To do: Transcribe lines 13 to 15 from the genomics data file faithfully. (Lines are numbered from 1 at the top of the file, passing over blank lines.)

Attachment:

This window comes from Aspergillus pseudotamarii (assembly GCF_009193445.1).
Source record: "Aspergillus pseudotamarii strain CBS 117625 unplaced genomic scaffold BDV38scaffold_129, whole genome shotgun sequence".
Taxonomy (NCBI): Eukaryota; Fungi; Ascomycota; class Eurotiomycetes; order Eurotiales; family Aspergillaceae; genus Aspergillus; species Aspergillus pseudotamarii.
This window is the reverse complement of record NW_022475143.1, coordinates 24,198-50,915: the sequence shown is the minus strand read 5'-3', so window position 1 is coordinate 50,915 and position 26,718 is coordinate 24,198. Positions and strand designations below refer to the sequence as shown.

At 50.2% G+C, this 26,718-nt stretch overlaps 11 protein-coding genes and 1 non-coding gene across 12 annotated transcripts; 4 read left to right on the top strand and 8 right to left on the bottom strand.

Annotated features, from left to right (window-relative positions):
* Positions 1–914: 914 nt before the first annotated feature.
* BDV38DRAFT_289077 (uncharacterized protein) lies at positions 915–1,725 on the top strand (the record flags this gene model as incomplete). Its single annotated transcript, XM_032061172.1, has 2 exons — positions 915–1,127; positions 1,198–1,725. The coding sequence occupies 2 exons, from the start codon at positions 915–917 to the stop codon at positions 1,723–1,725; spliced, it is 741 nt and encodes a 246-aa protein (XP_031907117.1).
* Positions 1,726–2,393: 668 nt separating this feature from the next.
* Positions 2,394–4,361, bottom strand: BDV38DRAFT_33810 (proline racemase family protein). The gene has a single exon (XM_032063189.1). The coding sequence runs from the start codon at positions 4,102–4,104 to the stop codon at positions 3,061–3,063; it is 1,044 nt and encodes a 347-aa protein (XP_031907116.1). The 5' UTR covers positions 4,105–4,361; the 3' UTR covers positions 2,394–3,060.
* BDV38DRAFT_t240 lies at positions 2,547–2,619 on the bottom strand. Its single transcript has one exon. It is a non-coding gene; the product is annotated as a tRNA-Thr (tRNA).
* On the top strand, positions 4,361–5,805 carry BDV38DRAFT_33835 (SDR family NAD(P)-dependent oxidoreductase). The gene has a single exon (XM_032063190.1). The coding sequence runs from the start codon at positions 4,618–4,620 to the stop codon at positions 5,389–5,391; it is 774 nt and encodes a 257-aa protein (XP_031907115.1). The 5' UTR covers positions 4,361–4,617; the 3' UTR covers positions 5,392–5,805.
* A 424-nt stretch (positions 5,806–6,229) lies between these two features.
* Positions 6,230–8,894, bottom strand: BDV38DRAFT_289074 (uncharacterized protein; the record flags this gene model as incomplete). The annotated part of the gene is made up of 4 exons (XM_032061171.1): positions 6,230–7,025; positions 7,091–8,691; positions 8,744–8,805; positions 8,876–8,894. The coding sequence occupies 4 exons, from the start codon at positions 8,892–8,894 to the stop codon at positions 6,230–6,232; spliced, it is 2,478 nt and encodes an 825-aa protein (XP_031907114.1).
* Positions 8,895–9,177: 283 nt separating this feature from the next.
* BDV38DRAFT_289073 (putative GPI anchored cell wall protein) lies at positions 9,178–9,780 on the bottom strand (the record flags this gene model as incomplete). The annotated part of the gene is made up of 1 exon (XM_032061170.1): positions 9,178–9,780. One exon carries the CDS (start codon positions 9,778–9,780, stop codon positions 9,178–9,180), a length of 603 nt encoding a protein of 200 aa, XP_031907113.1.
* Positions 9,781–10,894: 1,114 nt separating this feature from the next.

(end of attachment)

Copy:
* A 424-nt stretch (positions 5,806–6,229) lies between these two features.
* Positions 6,230–8,894, bottom strand: BDV38DRAFT_289074 (uncharacterized protein; the record flags this gene model as incomplete). The annotated part of the gene is made up of 4 exons (XM_032061171.1): positions 6,230–7,025; positions 7,091–8,691; positions 8,744–8,805; positions 8,876–8,894. The coding sequence occupies 4 exons, from the start codon at positions 8,892–8,894 to the stop codon at positions 6,230–6,232; spliced, it is 2,478 nt and encodes an 825-aa protein (XP_031907114.1).
* Positions 8,895–9,177: 283 nt separating this feature from the next.